Eddy Ford - Whip them

A: Eddy Ford – Whip them

B: Eddy Ford – If you had known


1972, the year this Eddy/Eddie Ford track was released, was an election year in Jamaica. And although most run-ups to elections on the little island are notorious because of the increase of (political) gang related violence, as was the case in the early 70’s I’m sure, this particular fight between the conservative JLP and the leftwing PNP was also fought on another level. A musical one..

PNP leader Michael Manley received the “rod of correction” from none other than Haile Selassie himself during the latter’s visit to Jamaica, and he used this as a symbol many a time in his political campaigns. Waving his rod he quickly found himself a big following (also among rasta’s, – who were frowned upon – whom he promised a better treatment) and a new nickname: Joshua. Come ’72, Manley not only used his rod to get votes, he smartly decided to use music too. His campaign slogan was taken from the impeccable Delroy Wilson track “Better must come” and a slew of tunes related to Joshua or the Rod were soon recorded by anyone supporting PNP. From Max Romeo, to Lee Perry via Niney to…Eddie Ford.

Calling for peace between quarrelling parties, this Eddie Ford approach is a soulful one. And that’s exactly what won me over. But maybe mr Gibbs (a JLP supporter, by the way) wasn’t too happy with it? Another version of this, called ‘Whip them Jah Jah” was also released on the Jogib label, adding shouts, a nice break (Kenneth Power/Ken Parker overdubs?) and a female backing choir. Both version are hard to get by these days. There aren’t much (or should I write ‘none’) samplers out there which feature either take of the song, which is a shame if you ask me. It is exactly this kind of tune that is worth unearthing: almost forgotten, but quality tunes from day dot.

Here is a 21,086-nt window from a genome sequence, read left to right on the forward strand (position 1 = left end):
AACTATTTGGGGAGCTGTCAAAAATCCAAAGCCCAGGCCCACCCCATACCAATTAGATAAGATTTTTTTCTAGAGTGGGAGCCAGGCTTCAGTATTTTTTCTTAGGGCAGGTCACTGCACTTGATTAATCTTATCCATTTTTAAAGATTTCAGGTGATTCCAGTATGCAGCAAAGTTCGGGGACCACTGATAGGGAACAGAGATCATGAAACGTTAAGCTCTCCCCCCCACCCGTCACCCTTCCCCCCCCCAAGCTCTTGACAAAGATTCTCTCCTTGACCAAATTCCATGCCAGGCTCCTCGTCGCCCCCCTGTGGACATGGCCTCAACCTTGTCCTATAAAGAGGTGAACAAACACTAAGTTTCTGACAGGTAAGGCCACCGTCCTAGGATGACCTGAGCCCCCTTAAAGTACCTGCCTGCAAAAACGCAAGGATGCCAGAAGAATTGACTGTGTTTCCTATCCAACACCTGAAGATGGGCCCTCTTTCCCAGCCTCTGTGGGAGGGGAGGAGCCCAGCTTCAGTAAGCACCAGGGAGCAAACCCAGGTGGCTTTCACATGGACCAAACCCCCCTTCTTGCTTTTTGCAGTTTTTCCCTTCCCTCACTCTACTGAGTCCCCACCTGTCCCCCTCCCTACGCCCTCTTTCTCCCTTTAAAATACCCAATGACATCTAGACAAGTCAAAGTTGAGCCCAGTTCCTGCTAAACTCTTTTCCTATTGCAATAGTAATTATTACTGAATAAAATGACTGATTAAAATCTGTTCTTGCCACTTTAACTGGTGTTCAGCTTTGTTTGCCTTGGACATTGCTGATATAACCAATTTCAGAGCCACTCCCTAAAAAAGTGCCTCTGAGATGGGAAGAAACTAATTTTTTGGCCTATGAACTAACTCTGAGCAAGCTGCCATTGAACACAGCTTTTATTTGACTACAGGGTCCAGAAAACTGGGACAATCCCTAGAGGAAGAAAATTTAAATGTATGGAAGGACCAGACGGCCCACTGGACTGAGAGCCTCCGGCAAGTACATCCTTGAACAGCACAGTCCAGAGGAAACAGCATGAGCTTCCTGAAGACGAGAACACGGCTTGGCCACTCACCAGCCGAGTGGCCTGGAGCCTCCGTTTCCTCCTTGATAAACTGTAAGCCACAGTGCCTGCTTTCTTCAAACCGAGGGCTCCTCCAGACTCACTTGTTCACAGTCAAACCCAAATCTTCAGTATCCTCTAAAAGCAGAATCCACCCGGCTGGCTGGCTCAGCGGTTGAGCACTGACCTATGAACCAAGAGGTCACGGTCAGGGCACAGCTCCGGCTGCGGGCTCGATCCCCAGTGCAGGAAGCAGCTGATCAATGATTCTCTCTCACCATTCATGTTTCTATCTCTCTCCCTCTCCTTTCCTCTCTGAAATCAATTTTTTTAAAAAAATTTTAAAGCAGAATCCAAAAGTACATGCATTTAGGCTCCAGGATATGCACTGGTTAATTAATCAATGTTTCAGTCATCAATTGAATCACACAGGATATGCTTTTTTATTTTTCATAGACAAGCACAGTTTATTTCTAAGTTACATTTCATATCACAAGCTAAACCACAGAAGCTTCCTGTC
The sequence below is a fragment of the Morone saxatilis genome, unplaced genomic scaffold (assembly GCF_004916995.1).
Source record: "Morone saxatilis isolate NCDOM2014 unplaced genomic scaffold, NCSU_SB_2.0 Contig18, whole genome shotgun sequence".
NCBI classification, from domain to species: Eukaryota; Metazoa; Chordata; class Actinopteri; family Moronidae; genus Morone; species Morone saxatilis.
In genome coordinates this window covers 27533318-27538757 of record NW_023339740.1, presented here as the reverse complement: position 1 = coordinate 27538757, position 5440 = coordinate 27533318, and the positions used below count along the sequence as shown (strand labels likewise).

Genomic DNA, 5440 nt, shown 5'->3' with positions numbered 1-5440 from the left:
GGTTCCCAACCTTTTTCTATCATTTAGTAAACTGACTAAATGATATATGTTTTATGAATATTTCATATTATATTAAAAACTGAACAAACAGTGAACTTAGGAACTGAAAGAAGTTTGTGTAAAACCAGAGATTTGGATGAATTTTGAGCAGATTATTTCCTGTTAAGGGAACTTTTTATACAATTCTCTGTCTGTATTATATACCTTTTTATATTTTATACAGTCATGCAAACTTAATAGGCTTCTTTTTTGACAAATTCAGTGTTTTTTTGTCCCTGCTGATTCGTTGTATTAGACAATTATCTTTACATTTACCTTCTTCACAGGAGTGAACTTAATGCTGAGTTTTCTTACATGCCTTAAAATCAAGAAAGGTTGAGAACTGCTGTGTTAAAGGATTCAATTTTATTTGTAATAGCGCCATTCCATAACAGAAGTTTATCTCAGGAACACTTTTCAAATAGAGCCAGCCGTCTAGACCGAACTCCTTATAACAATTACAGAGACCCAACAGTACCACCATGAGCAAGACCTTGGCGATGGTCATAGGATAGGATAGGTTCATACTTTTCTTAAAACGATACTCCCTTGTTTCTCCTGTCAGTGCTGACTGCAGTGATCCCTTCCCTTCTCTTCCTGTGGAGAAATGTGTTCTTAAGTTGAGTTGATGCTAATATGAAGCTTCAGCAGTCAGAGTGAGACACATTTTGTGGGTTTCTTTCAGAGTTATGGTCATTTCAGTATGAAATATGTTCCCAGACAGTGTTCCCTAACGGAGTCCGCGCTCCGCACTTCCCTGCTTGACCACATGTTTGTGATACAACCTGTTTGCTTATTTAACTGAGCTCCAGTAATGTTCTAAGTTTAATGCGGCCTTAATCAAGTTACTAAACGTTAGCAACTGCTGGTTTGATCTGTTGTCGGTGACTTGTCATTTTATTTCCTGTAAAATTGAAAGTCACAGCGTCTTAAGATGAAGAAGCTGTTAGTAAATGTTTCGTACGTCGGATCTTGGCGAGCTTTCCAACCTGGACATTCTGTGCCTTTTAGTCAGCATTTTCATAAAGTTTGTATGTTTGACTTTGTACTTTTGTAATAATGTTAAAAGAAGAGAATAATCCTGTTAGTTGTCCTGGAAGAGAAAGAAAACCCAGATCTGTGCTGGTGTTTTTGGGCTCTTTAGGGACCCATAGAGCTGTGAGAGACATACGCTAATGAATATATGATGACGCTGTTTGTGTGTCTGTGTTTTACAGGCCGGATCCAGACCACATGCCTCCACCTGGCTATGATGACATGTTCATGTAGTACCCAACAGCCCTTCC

“If you had known” is a fine piece of Jamaican soul. Nothing more, nothing less. It was also released on an Island 7inch and it sounds very familiar somehow. Is it an R&B cover? And while we’re at it, who exactly is Eddie Ford? Anyone?


Label: Jogib (Ja)
Release date: 1972
Riddim: original

(originally posted on 16-07-11)



  • pressurebeat says:
    9 November 2014 at 21:48



    the_voice_of_reason said…

    Eddie Ford also recorded “Guess This Riddle” for Duke Reid.

    “Too Late Shall Be Your Cry” appears to be based upon a gospel tune, that was popular in the Caribbean – as a secular tune this version is not dissimilar to one by the Draytons Two from Barbados on their LP “Raw Spouge”, while St Vincentian gospel singer Shirley V Browne uses a more religious lyric.

    Turning to the A-side, this is a “country reggae” sound. It uses the melody and lyrics of the old folk/mento song “Dip Dem Bedward”, also recorded in 1976 by the Starlites as “Dip Them Jah Jah” for Alvin “GG” Ranglin. The song can apparently be traced back to a folk prophet (and charlatan) called Bedward, who rose to prominence in August Town, St Andrew, in the 1840s.


    Pressure Beat said…

    Will seek out the gospel versions as well.

    And yes, the A side is indeed Dip dem. Couldn’t find a youtube link of that so left it out. Didn’t know the Starlites version, though. Sounds like hotel circuit reggae > http://www.youtube.com/watch?v=bCWZV1eJ9hw

    Thanks for the input Voice of Reason. That’s deep knowledge on display there.


    the_voice_of_reason said…

    Stanley Beckford of the Starlites/Stanley and the Turbines did play along the north coast on the hotel circuit as you suggest, but his roots were very much in the mento tradition, and his high-pitched vocals were very reminiscent of Alerth Bedassie from Chin’s Calypso Sextet. He died of throat cancer in 2007, having performed for over thirty years. That vocal style was never fashionable in Kingston, where r’n’b held sway in the 1940s and 1950s, but many “country” performers like Astley “Stage Lion” Dixon, the Prince Brothers, the Ewartonians and Easton Clarke sing in a very high register.

    The best known in the “mainstream” might be Leo Graham, who sang in a very country style on his discs for Perry and Gibbs


    rastalandes said…

    Another version of this,called ‘Whip them Jah Jah” was also released on the Jogib label, and on JOGIBS RECORDS. The B side is called I and I a-go Whip Them performed by Kenneth Power. Good voice.



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